A federal court has ruled that Oregon’s laws excluding gay and lesbian couples from marriage are unconstitutional. The ruling came in two consolidated cases, where several Oregon couples sued for the right to marry their partner of the same gender. Under its state statutes and state constitution, Oregon had explicitly defined marriage as a between a man and a woman. As a result, gay and lesbian couples have not been able to wed in Oregon.
That changed yesterday, with the district court’s ruling. In the opinion, Judge Michael McShane explained that the laws prohibiting same-sex couples from marrying violate the Equal Protection Clause of the Fourteenth Amendment, which prohibits states from “deny[ing] any person . . . the equal protection of the laws.” He determined that these laws discriminate on the basis of sexual orientation and found no rational basis to support such discrimination. In reaching this conclusion, the court specifically looked at two purported justifications for differentiating on the basis of sexual orientation: (i) tradition and (ii) protecting children and encouraging stable families. Appeal to tradition (aka argumentum ad antiquitatem) is a logical fallacy and, as the judge noted, “would simply turn rational basis review into a rubber stamp condoning discrimination against long-standing, traditionally oppressive minority classes everywhere.” The judge also found that Oregon’s interest as a government in protecting children and encouraging stable families, although legitimate, was also not rationally related to its marriage discrimination laws. He noted that in passing the domestic partnership law, the legislature “acknowledged that our communities depend on, and are strengthened by, strong, stable families of all types whether headed by gay, lesbian, or straight couples.”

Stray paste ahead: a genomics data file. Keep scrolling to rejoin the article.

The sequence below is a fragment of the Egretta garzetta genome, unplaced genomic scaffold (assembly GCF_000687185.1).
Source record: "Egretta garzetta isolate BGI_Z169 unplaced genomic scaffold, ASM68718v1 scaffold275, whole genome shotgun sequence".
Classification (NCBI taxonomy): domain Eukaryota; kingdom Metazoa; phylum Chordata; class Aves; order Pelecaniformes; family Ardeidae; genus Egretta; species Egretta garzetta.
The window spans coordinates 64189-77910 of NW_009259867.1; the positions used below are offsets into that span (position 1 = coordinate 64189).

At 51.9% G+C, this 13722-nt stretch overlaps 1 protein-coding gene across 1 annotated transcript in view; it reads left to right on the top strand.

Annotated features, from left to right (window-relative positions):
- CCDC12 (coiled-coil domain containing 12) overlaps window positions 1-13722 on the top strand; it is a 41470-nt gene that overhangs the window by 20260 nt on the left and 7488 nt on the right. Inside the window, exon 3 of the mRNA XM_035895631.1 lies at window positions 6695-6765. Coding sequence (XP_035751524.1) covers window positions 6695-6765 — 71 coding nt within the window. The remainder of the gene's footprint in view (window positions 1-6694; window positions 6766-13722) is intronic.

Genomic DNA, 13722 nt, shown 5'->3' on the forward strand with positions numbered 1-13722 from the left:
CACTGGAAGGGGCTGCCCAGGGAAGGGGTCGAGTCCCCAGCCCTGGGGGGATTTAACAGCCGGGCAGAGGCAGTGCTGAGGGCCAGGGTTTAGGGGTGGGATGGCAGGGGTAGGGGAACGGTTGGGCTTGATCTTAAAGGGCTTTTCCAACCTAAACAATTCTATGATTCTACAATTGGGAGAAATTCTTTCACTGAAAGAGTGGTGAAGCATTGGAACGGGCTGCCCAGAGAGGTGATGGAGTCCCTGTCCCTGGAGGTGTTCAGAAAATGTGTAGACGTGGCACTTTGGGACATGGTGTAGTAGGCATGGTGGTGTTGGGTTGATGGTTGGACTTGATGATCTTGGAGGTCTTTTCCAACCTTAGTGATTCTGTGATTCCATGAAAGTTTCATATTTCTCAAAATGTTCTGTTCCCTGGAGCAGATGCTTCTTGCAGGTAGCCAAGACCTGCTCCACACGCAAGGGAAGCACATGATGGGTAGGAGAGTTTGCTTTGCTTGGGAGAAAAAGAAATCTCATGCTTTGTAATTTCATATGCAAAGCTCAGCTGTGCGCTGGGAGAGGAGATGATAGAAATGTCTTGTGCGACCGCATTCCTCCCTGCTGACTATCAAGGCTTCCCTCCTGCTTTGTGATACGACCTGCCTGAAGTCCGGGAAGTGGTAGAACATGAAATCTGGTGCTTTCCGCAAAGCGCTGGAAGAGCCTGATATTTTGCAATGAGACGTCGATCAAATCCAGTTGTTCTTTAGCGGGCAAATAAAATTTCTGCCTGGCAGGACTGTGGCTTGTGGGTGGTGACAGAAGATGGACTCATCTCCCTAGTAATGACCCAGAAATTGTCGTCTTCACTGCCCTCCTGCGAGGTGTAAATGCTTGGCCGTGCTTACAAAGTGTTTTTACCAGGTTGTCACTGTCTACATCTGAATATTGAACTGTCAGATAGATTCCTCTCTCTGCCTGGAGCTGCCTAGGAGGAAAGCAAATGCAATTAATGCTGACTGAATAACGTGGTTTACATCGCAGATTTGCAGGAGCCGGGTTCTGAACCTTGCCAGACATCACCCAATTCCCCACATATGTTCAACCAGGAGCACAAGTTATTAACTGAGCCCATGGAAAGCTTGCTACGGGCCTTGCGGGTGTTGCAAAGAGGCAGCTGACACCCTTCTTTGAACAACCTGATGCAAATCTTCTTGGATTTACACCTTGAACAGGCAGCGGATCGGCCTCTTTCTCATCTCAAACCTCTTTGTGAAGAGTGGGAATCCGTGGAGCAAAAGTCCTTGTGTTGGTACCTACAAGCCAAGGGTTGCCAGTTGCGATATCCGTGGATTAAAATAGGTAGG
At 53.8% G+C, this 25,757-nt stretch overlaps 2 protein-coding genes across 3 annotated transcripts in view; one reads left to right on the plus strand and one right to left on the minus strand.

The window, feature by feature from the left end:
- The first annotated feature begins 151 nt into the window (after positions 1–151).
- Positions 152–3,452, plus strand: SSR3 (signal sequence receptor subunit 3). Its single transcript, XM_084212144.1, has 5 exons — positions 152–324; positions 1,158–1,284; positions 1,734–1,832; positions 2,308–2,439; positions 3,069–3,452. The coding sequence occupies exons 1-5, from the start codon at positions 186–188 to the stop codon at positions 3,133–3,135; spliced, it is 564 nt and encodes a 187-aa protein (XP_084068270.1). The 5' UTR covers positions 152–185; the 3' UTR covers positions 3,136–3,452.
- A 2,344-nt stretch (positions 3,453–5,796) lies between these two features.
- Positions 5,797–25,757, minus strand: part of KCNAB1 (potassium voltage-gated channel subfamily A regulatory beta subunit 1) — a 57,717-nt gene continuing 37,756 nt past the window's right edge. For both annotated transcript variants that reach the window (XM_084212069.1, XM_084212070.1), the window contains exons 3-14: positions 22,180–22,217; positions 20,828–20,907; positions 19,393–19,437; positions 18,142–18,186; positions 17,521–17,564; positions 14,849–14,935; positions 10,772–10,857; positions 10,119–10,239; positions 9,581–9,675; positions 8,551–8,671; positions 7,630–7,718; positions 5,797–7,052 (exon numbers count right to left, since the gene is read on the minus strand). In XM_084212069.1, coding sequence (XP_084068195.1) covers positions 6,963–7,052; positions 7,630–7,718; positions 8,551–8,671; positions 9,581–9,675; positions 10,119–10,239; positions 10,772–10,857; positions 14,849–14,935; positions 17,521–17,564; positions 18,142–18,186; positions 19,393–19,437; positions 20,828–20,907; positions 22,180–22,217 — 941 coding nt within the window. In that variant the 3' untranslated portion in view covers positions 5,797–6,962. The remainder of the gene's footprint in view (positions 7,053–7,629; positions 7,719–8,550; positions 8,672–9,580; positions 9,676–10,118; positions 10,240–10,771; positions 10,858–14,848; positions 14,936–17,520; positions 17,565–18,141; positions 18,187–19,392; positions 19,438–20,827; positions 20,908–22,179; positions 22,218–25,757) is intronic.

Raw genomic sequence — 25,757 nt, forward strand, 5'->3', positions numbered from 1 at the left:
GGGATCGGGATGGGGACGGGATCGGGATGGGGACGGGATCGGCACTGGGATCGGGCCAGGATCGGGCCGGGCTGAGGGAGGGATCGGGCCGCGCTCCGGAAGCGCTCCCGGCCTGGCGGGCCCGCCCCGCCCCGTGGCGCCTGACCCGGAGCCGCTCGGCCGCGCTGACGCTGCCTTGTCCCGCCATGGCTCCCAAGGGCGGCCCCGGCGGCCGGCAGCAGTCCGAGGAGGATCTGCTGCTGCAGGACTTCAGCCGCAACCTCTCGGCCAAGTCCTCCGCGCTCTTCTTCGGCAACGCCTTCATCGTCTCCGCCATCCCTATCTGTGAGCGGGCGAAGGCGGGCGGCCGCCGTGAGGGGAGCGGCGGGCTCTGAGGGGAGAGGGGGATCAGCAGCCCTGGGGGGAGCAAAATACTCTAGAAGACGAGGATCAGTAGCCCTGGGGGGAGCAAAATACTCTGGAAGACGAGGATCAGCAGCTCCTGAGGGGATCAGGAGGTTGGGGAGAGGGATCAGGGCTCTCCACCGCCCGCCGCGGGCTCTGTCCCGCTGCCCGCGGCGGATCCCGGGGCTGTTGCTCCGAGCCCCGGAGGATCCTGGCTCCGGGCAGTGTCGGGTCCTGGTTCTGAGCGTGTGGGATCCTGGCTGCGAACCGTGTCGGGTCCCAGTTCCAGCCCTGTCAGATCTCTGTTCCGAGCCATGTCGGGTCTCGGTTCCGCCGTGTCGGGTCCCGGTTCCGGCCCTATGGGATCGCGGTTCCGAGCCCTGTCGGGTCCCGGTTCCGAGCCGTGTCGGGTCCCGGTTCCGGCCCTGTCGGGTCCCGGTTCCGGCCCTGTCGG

Notably, the effect of the court’s ruling is immediate and won’t be appealed. The state defendants in the case had already conceded that Oregon had no rational basis for its sexual orientation discrimination, and the federal appellate court denied a request for emergency relief from a national anti-gay group, leaving no one in the case to appeal the court’s decision. As gay and lesbian couples have already begun to enter into state-sanctioned marriages, many doors will open for them. From employment benefits to taxation exemptions, gay and lesbian couples now have the same opportunities and advantages under the law as straight couples who decide to marry.
Read the opinion here: http://lawprofessors.typepad.com/files/mcshane.pdf